ALMANAC, a table or calendar, in which are set down the revolutions of the seasons, the rising and setting of the sun, the phases of the moon, the most remarkable conjunctions, positions and phenomena of the heavenly bodies, for every month and day of the year; also the several fasts and feasts to be observed in the Church and state, etc. The history of the almanac, and even the etymology of the word, are involved in considerable obscurity. It is generally derived from the Arabic article at and the verb manach, to count The modern almanac answers to the fasti of the ancient Romans. Almanacs became generally used in Europe within a short time after the invention of printing; and they were very early remarkable, as some are now in England, for the mixture of truth and falsehood which they contained. In 1579 their effects in France were found so mischievous, from the pretended prophecies which they published, that an edict was promulgated by Henry III forbidding any predictions to be inserted in them relating to civil affairs, whether those of the state or of private persons. No such law was ever enacted in England. It is singular that the earliest English almanacs were printed in Holland on small folio sheets; and these have occasionally been preserved from having been pasted within the covers of old books. In the reign of James I letters patent were granted to the two universities and the Stationers' Company for an exclusive right of printing almanacs. These, in 1775, were declared to be illegal. During the civil wars of Charles I and thence onward, English almanacs were conspicuous for the unblushing boldness of their astrological predictions and their determined perpetuation of popular errors. The Stationers' Company, who had managed to retain a monopoly notwithstanding the invalidity of the letters patent in their favor, were guided merely by commercial principles in supplying the market, and accordingly adapted their almanacs to the taste of the public, which, on one occasion, when the trial was actually made, refused to purchase them without the predictions. Gradually, however, a better taste began to prevail, and in 1828 the Society for the Diffusion of Useful Knowledge had the merit of taking the lead in the production of an unexceptionable almanac in Great Britain. The example thus set has been almost universally adopted. Almanacs, from their periodical character and the frequency with which they are referred to, are now more and more used as vehicles for conveying statistical information. Regiomontanus was the first person in Europe who prepared almanacs in their present form, without the predictions, which were in all probability introduced into Europe from the Persians. Once they were almost entirely filled with subjects of a religious character. At another time they overflowed with astrological calculations and predictions. In the time of Napoleon an almanac was published in France in which, to every day, an achievement of the Emperor, or something else relating to him, was added. Almanacs in the petty principalities of Germany exhibit the endless genealogical tables of the princes. Some almanacs in modern Greek, printed at Venice, where formerly all books in this language were published, are quite full of astrological superstition and matters relating to the Greek Church. A modern Persian almanac contains a list of fortunate days for certain purposes; as, for example, to buy, to sell, to take medicine, to marry, etc.; and predictions of events, as earthquakes, storms, political affairs, etc. One of the most curious almanacs is an Italian one exhibiting Italian vivacity in a striking manner. To the entry 30 July is added, Sudano ancora le ossa! (Even the bones sweat); to 11 August, Oh! che noia! (Oh! how distressing!); to 12 July Cascano le braccia (The arms fall); to 2 January, Stivali e ombrello! (Leggings and umbrellas!) In Germany, almanach is the name given to annuals like those which used to appear in England and the United States under the names of ‘Souvenir,’ ‘Forget-me-not,’ etc. In France a work once appeared annually entitled ‘Almanach des Gourmands,’ which was conducted with much spirit and is in high repute among epicures. Some of the almanacs that are regularly published every year are extremely useful and are indeed almost indispensable to men engaged in official, mercantile, literary or professional business. Such in Great Britain are ‘Oliver & Boyd's Edinburgh Almanac,’ ‘Thom's Official Directory’ and the ‘British Almanac,’ with its ‘Companion.’ ‘Whitaker's Almanac’ is also known as a very comprehensive and valuable compendium. The ‘Almanach de Gotha,’ which has appeared at Gotha since 1764, contains in small bulk a wonderful quantify of information regarding the reigning families and governments, the finances, commerce, population, etc., of the different states throughout the world. It is published both in a French and in a German edition. ‘The Nautical Almanac’ is an important work published annually by the British government, two or three years in advance, in which is contained much useful astronomical matter, more especially the distances of the moon from the sun, and from certain fixed stars, for every three hours of mean time, adapted to the meridian of the Royal Observatory, Greenwich. By comparing these with the distances carefully observed at sea the mariner may with comparative ease infer his longitude with sufficient accuracy in case he has no chronometer for keeping Greenwich time. This almanac was commenced in 1767 by Dr. Maskelyne, astronomer royal. The French ‘Connaissance des Temps’ is published with the same views as the English ‘Nautical Almanac’ and nearly on the same plan. It commenced in 1679. Of a similar character is the ‘Astronomisches Jahrbuch,’ published at Berlin. The ‘American Ephemeris and Nautical Almanac’ is issued annually since 1855 by the United States government.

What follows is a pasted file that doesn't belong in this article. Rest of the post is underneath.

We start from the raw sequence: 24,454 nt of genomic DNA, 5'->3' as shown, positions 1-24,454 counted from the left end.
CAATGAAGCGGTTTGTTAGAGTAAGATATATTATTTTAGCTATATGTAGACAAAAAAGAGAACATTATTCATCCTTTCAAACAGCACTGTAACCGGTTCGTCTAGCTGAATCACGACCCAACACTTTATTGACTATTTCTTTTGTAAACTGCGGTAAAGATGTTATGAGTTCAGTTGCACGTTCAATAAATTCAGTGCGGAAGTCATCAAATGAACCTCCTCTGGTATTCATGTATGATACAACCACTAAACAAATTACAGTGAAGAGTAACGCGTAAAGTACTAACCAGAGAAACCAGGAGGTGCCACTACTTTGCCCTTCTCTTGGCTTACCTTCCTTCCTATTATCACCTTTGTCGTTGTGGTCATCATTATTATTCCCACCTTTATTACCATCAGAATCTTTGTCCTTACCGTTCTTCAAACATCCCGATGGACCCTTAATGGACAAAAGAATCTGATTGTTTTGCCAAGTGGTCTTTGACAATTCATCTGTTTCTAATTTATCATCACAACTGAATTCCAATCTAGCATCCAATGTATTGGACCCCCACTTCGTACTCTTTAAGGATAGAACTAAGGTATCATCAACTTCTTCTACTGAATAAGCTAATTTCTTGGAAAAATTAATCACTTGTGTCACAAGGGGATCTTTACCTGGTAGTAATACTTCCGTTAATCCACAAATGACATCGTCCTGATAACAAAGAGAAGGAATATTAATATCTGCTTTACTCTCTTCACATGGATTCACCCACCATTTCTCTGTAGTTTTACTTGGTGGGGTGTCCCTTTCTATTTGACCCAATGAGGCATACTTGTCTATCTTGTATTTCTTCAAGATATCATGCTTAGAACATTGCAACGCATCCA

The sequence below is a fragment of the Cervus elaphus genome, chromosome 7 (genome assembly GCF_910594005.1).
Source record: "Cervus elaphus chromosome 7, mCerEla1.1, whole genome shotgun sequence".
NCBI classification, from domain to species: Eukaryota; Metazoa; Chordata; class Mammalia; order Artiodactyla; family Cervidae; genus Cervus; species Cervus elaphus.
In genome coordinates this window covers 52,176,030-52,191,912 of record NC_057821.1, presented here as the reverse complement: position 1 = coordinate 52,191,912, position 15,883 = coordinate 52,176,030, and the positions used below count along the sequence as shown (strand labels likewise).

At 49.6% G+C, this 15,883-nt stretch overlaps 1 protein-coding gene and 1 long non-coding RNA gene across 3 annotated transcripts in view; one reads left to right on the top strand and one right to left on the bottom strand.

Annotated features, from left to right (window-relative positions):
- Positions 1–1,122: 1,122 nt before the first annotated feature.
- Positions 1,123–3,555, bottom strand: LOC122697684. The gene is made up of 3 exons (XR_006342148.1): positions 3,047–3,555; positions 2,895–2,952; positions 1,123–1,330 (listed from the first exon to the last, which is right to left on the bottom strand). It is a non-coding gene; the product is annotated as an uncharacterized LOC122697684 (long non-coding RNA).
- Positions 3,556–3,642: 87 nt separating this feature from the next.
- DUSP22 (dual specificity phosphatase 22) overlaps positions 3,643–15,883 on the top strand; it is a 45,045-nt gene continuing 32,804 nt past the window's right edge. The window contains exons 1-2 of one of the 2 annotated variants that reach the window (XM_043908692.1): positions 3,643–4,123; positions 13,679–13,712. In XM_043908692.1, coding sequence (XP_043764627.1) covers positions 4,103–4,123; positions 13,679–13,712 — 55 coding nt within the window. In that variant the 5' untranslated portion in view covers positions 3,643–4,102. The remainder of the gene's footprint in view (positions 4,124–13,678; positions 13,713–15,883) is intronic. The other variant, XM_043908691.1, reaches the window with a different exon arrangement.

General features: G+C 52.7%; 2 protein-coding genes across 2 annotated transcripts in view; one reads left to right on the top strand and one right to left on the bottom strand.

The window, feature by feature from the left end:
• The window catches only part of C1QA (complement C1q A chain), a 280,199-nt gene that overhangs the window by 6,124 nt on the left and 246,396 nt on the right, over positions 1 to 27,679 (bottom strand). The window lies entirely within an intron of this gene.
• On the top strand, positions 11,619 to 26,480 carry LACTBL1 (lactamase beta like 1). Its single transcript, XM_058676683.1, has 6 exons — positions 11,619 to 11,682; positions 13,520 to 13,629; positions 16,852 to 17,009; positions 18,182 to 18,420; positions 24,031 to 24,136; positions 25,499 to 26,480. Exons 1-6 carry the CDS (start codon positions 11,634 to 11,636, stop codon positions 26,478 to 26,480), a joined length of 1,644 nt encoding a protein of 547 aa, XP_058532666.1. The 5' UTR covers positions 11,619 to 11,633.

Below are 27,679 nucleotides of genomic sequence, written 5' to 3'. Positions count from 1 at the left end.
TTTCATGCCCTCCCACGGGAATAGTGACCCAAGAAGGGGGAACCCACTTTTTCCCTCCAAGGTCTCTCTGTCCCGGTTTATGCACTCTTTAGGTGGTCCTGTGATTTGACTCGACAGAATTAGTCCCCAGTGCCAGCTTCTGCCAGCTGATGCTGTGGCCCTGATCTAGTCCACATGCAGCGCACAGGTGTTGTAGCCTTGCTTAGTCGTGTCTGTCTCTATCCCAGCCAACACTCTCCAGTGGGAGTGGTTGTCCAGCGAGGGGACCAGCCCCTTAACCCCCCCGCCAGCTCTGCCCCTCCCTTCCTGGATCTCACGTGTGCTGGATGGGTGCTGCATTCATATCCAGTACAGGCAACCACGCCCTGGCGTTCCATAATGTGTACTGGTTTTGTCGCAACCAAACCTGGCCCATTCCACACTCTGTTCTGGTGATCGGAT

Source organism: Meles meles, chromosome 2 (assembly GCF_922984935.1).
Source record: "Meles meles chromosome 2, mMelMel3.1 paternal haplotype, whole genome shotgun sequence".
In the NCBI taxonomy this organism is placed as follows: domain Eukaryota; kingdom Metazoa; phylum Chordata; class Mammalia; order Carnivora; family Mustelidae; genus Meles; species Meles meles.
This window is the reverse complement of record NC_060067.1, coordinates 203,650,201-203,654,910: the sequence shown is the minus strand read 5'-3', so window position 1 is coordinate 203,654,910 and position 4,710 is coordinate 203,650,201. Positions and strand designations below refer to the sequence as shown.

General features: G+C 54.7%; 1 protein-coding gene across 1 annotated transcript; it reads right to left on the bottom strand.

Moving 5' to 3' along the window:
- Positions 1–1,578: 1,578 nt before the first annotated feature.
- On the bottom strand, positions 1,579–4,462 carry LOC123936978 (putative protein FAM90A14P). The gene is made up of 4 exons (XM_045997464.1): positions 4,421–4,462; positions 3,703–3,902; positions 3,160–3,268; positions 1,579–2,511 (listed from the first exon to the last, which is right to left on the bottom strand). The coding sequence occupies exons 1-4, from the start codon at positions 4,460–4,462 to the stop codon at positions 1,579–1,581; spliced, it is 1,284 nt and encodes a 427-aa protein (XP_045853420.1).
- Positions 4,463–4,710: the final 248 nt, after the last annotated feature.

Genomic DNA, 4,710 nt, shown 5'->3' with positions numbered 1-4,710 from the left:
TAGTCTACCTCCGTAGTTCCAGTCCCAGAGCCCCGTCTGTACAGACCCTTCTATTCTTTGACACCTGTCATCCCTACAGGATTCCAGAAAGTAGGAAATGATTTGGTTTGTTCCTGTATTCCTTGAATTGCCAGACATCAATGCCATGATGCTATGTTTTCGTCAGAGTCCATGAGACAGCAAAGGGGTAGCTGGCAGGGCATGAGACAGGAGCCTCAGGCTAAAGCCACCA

The first American almanac was that of William Pierce of Cambridge, published in 1639. The most famous of American almanacs was ‘Poor Richard's,’ published in Philadelphia by Benjamin Franklin under the pseudonym of “Richard Saunders.” This almanac was probably imitated from that of Thomas, of Dedham, Mass., which was kept for a good many years and contains many pleasant and witty verses, jests and sayings. The information printed in these almanacs seems to have been the only means of carrying news to the more distant parts of the country. ‘The American Almanac’ appeared between 1830-61, and a second publication under the same name was edited for several years by Ainsworth R. Spofford. Several of the largest newspapers in the United States now issue almanacs which are marvels of condensed information. See Calendar.